Schools, colleges and universities that fail to address ethnic, sexual or gender-based harassment could be violating a student's civil rights protected under federal anti-discrimination laws, the U.S. Department of Education advised academic institutions nationwide in a letter issued Tuesday.
The advisory came in the wake of two high-profile cases of bullying that resulted in suicide. Rutgers University freshman Tyler Clementi killed himself last month after a sexual encounter with a man in his dorm room was streamed online. Phoebe Prince, 15, of Massachusetts, took her own life after relentless bullying by schoolmates.
Locally, three Nassau County teens were charged earlier this month with third-degree assault as a hate crime, a felony, after being accused of slapping and kicking a 14-year-old boy while yelling anti-gay slurs aboard a school bus as it left the Nassau BOCES Career Preparatory High School in Westbury.
A Roslyn nonprofit dedicated to preventing bullying, Child Abuse Prevention Services, welcomed the Department of Education's outreach.
"It's a very good start," CAPS executive director Alane Fagin said. "But it needs to be more than the social issue of the moment. . . . When the publicity dies down, we must continue our efforts to prevent bullying and cyberbullying."
Several Long Island educators said local school districts already have anti-bullying programs or policies in place that address understanding and tolerance among students. Local university officials say they also offer similar initiatives.
"The letter is very similar in nature to the requirements in existence in New York State and is within the range of positions and programs that we already have instituted all over Long Island," Connetquot superintendent Alan B. Groveman said.
Sandra Johnson, vice president for student affairs at Hofstra University, said the university promotes acceptance of ethnic and sexual diversity, and harassment would violate its community standards guidelines. "We'd determine and investigate the circumstances," she said. "First, we'd ensure the student is feeling safe and supported."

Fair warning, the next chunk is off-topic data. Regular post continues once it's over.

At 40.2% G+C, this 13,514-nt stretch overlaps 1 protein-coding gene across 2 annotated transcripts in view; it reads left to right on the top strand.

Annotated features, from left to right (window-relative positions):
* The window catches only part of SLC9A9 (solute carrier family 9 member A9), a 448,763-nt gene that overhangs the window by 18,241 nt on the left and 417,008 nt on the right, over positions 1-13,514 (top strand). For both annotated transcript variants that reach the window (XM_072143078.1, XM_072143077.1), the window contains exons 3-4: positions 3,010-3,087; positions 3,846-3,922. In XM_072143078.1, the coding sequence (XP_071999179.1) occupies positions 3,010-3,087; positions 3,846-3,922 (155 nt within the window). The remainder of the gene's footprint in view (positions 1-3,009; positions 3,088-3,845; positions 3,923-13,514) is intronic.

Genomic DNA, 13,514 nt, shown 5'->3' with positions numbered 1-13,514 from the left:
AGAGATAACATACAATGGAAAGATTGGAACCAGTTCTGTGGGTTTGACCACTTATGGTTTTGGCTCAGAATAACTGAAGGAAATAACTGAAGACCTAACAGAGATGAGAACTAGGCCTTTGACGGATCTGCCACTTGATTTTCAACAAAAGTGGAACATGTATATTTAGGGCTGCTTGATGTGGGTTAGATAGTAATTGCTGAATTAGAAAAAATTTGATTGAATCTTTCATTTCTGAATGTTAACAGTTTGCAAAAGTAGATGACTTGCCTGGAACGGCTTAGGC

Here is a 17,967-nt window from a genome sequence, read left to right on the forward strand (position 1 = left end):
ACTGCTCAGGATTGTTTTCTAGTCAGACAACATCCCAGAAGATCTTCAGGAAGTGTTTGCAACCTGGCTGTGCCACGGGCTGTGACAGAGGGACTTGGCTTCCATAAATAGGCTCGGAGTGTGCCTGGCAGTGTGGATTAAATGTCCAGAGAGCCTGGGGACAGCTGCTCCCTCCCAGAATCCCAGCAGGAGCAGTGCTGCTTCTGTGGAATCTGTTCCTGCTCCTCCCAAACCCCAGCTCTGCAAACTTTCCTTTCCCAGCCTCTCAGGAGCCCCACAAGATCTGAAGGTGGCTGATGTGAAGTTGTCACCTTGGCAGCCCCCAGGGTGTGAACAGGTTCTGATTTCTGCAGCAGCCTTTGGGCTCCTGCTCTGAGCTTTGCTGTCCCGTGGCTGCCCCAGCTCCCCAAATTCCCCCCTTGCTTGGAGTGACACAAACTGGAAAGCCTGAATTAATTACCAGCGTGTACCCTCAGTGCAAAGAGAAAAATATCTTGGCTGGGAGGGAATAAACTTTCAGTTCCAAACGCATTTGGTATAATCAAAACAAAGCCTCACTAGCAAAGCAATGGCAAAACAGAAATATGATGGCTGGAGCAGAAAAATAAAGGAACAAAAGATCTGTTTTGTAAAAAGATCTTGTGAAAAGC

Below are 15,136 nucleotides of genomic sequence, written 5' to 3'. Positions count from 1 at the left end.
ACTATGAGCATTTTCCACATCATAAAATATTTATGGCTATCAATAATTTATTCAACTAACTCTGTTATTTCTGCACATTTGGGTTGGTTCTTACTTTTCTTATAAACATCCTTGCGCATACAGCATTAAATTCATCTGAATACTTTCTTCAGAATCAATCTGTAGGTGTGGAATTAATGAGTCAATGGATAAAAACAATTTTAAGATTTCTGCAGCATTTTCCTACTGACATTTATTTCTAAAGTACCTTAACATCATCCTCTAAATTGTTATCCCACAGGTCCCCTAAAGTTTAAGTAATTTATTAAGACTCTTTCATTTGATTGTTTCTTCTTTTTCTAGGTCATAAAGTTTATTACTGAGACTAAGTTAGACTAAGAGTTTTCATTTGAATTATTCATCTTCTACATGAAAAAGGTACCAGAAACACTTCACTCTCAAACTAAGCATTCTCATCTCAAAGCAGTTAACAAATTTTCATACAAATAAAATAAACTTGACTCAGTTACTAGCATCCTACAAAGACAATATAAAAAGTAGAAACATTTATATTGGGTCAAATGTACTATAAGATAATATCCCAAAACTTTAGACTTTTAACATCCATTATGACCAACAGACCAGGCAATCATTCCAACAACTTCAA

David Kilmnick, chief executive of Bay Shore-based Long Island Gay and Lesbian Youth, said advocacy groups were briefed Tuesday in a conference call with Education Secretary Arne Duncan. Local students say they feel more supported in schools with a zero-tolerance policy, gay-straight alliance clubs and in-school workshops, Kilmnick said.
The U.S. Department of Education plans to hold technical assistance workshops next year to help educators.
CAPS presented 160 anti-bullying programs in classrooms on Long Island in the first two months of the last school year. That number jumped more than 50 percent this year to 250.
"This speaks to our schools wanting to address the issue and being proactive with their students," said Fagin, whose group opened a bullying prevention center in September.
Statistics from the state Department of Education show a nearly 11 percent decline on the Island in incidents reported as intimidation or bullying from 2006-2007 to 2008-2009.
Long Island schools offer many types of anti-bullying programs. Robert Feeney, principal of William Floyd High School with 3,200 students, said the district stresses character education and has an anonymous hotline for students.
South Huntington parent Doreen Boehme, who has twin boys in eighth grade and serves as PTA council president, helped launched an ongoing districtwide anti-bullying initiative in the spring that includes guest speakers, videos, programs and an anti-bullying pledge signed by all students.
The Office for Civil Rights received 800 complaints alleging harassment over the last fiscal year, according to The Associated Press, with an increase in harassment against certain groups, including gays and lesbians, as well as Muslim students. Federal education officials said aid to schools could be jeopardized if they do not adequately deal with discrimination, but cutting off federal funds is very unlikely.
With Carol Polsky